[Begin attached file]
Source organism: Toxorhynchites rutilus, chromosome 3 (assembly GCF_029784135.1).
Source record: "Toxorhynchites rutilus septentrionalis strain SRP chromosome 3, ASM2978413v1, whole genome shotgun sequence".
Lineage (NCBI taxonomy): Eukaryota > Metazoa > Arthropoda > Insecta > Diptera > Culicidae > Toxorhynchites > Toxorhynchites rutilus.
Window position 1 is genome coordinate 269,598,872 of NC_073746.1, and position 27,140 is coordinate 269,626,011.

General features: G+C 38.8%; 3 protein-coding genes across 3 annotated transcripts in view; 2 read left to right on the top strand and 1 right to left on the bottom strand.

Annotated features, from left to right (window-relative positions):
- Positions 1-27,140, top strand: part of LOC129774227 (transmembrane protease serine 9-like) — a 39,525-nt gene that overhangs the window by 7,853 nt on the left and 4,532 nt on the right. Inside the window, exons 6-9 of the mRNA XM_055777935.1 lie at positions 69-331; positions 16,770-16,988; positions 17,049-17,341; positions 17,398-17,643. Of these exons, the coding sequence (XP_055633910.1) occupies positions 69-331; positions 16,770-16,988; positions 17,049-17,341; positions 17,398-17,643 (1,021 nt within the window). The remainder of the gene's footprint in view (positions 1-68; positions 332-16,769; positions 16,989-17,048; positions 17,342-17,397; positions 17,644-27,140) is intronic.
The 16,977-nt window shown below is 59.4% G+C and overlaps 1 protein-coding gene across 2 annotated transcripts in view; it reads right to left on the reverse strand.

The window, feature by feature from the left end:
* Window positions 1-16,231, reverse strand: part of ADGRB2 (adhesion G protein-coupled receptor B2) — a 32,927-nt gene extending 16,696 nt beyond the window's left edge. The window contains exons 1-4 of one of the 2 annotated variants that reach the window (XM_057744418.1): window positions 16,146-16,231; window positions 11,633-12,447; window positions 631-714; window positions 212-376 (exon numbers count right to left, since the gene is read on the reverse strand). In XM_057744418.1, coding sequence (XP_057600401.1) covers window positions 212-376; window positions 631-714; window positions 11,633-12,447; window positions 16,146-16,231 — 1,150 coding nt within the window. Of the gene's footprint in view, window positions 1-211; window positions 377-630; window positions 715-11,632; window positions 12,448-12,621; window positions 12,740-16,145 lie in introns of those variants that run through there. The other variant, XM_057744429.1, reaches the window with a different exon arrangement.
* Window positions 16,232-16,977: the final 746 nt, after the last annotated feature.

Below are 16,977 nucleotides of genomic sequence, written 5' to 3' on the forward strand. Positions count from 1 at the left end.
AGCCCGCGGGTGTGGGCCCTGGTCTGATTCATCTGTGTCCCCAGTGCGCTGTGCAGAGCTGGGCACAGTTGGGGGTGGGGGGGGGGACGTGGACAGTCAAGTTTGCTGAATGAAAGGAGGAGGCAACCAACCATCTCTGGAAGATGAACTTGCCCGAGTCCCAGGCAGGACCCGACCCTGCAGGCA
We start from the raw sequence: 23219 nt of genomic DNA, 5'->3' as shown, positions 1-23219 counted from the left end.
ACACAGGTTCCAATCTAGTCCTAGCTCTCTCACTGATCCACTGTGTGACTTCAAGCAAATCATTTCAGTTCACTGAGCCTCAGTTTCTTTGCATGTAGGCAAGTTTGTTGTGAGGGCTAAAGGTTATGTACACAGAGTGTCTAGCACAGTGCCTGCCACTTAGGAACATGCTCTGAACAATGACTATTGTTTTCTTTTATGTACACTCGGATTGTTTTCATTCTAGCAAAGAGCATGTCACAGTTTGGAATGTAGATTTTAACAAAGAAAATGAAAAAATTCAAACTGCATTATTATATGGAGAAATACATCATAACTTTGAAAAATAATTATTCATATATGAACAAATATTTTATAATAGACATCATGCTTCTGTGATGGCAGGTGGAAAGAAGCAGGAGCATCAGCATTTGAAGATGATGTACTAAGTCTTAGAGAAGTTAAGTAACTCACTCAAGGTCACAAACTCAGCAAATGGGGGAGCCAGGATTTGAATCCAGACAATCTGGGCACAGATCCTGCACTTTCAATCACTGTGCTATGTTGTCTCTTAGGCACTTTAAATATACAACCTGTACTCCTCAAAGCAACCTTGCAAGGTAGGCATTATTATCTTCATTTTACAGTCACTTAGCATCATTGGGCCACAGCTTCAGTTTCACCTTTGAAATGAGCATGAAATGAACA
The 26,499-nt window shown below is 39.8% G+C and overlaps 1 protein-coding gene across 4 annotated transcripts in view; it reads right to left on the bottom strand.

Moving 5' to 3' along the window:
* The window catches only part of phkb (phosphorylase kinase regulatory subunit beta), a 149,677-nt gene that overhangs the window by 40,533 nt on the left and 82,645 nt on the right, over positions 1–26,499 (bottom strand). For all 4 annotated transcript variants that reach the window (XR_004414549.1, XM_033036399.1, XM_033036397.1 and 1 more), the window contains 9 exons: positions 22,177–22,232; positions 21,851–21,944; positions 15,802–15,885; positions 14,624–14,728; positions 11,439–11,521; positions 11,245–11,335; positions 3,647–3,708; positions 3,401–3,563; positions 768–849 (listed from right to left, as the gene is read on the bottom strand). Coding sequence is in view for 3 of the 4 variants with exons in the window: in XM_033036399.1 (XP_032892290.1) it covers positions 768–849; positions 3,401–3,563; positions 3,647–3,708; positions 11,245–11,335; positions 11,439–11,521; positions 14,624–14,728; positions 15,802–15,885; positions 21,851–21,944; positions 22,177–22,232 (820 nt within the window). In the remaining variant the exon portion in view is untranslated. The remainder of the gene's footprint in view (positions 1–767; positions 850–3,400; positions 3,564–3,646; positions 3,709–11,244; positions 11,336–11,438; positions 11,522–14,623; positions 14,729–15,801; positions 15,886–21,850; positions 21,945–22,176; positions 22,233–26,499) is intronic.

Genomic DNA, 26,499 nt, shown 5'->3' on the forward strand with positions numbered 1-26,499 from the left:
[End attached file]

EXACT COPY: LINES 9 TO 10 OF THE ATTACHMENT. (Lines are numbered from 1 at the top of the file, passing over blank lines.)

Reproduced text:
The window, feature by feature from the left end:
* Window positions 1-16,231, reverse strand: part of ADGRB2 (adhesion G protein-coupled receptor B2) — a 32,927-nt gene extending 16,696 nt beyond the window's left edge. The window contains exons 1-4 of one of the 2 annotated variants that reach the window (XM_057744418.1): window positions 16,146-16,231; window positions 11,633-12,447; window positions 631-714; window positions 212-376 (exon numbers count right to left, since the gene is read on the reverse strand). In XM_057744418.1, coding sequence (XP_057600401.1) covers window positions 212-376; window positions 631-714; window positions 11,633-12,447; window positions 16,146-16,231 — 1,150 coding nt within the window. Of the gene's footprint in view, window positions 1-211; window positions 377-630; window positions 715-11,632; window positions 12,448-12,621; window positions 12,740-16,145 lie in introns of those variants that run through there. The other variant, XM_057744429.1, reaches the window with a different exon arrangement.